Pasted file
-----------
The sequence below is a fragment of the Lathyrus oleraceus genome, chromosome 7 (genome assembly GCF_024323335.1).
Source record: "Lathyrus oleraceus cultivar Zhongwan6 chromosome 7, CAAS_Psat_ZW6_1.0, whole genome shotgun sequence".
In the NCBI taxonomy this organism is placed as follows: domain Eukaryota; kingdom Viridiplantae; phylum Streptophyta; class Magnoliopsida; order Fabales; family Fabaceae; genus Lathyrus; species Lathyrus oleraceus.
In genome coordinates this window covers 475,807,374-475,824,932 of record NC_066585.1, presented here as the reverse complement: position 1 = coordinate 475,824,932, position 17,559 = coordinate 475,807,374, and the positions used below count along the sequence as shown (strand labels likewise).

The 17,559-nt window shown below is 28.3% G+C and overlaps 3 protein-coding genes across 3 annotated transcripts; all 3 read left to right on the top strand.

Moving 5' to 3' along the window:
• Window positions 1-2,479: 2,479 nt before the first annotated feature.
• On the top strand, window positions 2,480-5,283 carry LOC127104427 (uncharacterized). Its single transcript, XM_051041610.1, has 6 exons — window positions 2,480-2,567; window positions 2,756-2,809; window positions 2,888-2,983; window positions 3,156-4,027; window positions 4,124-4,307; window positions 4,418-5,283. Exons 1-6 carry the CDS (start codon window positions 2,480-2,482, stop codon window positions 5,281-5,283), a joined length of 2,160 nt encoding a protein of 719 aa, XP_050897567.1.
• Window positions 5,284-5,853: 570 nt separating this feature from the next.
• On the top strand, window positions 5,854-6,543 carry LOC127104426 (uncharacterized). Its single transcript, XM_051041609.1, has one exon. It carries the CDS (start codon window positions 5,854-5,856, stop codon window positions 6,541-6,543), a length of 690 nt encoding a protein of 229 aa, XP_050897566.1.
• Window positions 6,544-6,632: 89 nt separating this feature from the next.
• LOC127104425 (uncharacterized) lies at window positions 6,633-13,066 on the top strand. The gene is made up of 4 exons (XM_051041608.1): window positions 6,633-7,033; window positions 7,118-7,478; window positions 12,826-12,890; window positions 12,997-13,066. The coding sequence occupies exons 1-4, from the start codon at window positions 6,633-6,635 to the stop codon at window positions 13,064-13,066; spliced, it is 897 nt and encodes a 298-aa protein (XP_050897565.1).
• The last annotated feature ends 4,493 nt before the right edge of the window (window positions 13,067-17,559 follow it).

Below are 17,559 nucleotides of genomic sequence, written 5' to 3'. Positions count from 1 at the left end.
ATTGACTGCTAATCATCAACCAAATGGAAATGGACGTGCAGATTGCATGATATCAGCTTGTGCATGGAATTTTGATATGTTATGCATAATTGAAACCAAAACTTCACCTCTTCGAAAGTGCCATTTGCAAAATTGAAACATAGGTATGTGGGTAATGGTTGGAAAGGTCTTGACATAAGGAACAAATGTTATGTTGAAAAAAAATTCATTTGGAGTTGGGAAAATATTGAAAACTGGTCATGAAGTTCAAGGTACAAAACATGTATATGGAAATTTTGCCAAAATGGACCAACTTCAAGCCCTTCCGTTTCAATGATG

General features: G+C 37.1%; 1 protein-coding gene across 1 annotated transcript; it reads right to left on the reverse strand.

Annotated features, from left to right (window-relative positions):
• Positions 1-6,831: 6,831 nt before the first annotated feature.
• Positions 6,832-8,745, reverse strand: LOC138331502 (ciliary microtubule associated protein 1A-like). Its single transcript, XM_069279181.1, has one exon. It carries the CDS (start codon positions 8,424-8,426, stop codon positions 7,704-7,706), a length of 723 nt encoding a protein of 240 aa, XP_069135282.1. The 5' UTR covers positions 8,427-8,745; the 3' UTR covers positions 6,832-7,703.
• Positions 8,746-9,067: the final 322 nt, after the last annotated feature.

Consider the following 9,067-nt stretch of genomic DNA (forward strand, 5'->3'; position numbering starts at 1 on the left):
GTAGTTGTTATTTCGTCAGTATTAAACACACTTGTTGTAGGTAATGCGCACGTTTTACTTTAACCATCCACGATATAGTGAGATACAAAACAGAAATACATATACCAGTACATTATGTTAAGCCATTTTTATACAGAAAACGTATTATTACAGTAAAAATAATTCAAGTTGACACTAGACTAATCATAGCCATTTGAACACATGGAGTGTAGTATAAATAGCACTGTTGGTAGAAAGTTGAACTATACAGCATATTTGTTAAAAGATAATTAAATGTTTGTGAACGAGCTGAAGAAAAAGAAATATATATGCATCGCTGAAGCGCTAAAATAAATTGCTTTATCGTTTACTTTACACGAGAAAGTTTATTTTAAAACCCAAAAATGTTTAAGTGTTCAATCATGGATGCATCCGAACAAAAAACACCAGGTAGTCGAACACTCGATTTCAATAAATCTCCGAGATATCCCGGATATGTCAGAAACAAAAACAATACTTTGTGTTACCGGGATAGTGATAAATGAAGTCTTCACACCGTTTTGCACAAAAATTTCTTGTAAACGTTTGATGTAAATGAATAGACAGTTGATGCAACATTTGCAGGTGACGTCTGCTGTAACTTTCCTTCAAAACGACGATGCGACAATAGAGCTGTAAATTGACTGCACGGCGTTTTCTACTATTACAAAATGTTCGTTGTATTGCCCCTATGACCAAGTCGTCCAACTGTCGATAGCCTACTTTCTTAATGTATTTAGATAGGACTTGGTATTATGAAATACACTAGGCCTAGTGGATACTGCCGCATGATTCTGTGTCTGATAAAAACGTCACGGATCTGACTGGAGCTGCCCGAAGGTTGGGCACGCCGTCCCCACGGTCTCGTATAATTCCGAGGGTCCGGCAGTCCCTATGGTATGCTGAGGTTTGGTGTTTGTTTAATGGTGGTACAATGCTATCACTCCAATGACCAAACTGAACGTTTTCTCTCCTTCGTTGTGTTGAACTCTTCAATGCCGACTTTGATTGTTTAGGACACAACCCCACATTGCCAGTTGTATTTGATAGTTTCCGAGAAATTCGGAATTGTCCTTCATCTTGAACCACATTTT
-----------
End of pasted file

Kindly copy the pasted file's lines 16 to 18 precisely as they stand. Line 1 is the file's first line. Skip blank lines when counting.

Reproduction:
General features: G+C 37.1%; 1 protein-coding gene across 1 annotated transcript; it reads right to left on the reverse strand.

Annotated features, from left to right (window-relative positions):
• Positions 1-6,831: 6,831 nt before the first annotated feature.